session and the parking areas were empty.

The calm darkness was peaceful, if a little spooky. Even in adulthood,
he had not outgrown the feeling that the school was supposed to be full of
young voices. He had spent many hours among these buildings. Seeing it
dark and empty felt like a Twilight Zone episode where everyone else on the
planet had been killed.

As he passed between the main building and the dark mass of the shop
building on his left, a furtive movement caught his eye. It was unusual. Th ere
was no legitimate reason for anyone to be back here

His senses went on high alert, but he did not change his pace or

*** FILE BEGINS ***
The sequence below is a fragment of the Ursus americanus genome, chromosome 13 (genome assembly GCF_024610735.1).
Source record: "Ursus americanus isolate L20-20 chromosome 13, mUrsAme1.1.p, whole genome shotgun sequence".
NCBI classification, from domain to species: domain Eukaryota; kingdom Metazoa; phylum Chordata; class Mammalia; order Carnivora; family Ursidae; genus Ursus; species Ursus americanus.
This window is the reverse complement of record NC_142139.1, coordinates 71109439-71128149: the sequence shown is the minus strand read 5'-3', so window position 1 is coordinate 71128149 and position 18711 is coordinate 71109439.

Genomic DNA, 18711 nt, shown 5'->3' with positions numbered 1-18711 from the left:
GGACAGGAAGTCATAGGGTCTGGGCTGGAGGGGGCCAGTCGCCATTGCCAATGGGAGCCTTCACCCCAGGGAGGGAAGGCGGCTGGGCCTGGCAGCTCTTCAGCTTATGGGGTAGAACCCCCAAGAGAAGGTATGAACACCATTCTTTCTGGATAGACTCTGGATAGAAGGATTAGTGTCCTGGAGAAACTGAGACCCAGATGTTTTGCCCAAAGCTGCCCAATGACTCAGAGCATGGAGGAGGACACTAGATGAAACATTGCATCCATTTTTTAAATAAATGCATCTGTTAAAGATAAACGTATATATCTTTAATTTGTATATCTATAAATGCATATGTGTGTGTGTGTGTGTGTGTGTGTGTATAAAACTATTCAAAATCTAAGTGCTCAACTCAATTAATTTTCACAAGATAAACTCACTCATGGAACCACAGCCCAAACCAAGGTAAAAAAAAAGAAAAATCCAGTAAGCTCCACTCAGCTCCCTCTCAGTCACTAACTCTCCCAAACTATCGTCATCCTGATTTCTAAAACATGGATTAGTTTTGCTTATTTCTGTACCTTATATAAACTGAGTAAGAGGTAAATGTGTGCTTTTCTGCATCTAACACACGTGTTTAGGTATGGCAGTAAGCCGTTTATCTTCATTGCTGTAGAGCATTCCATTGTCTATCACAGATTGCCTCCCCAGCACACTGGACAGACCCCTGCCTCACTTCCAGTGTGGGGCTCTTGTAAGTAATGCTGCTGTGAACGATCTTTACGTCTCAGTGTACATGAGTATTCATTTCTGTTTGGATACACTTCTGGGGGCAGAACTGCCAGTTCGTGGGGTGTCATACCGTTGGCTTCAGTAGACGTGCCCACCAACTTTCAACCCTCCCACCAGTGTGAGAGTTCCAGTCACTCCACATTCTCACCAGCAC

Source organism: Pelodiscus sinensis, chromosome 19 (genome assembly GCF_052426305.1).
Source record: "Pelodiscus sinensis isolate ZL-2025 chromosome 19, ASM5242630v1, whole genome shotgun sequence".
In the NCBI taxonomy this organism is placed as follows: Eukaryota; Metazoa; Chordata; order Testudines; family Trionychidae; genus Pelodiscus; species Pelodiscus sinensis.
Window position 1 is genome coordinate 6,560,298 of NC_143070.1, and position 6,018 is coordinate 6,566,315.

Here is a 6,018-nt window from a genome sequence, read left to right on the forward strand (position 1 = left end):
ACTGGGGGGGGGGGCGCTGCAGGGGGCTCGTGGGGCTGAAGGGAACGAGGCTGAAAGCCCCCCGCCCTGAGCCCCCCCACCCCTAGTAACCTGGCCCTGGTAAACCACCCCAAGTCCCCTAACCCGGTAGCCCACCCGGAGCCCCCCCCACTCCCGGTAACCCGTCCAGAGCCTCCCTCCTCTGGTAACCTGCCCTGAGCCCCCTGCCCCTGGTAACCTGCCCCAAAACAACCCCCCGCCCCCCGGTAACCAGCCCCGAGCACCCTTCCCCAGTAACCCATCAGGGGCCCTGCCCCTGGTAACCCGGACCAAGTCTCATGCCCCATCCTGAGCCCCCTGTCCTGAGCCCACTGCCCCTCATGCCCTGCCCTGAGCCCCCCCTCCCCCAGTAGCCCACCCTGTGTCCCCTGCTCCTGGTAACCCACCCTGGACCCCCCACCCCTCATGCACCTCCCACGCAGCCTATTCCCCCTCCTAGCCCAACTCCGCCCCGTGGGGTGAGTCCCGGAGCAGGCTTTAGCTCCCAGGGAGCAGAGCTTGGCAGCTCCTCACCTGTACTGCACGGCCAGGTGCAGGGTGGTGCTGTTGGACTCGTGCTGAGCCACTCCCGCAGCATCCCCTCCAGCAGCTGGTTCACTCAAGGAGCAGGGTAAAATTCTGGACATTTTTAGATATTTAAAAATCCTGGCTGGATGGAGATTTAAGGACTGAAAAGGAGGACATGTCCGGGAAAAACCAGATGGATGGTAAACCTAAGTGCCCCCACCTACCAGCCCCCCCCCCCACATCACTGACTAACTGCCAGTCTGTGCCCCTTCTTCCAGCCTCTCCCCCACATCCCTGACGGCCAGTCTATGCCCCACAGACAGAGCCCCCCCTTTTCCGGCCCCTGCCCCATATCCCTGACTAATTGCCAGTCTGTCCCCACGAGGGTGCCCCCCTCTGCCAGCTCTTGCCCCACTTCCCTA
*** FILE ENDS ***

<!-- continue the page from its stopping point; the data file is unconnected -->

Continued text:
attitude. He continued past the spot where he’d seen the motion and used his
peripheral vision to examine it more closely. Again, he saw motion, a shadowy
silhouette ducking behind the back of the building. Someone was trying to
hide from him. He kept his pace even and nonchalant until the neighboring music
building hid him from the suspect’s sight. Then, as quickly and quietly as
possible, he slipped next to the wall of the music building and doubled back
until he was almost at its edge. A security fence ran along the back side of the
buildings. If the suspects wanted to escape, and they thought he had kept
going, they would emerge from between the buildings. They had nowhere
else to go.

He could probably reach out and grab them.

For a few moments, he heard and saw nothing. He waited. Then, came
soft footsteps from around the corner. Approaching.

He readied himself. It was probably just some kids sneaking a beer, or a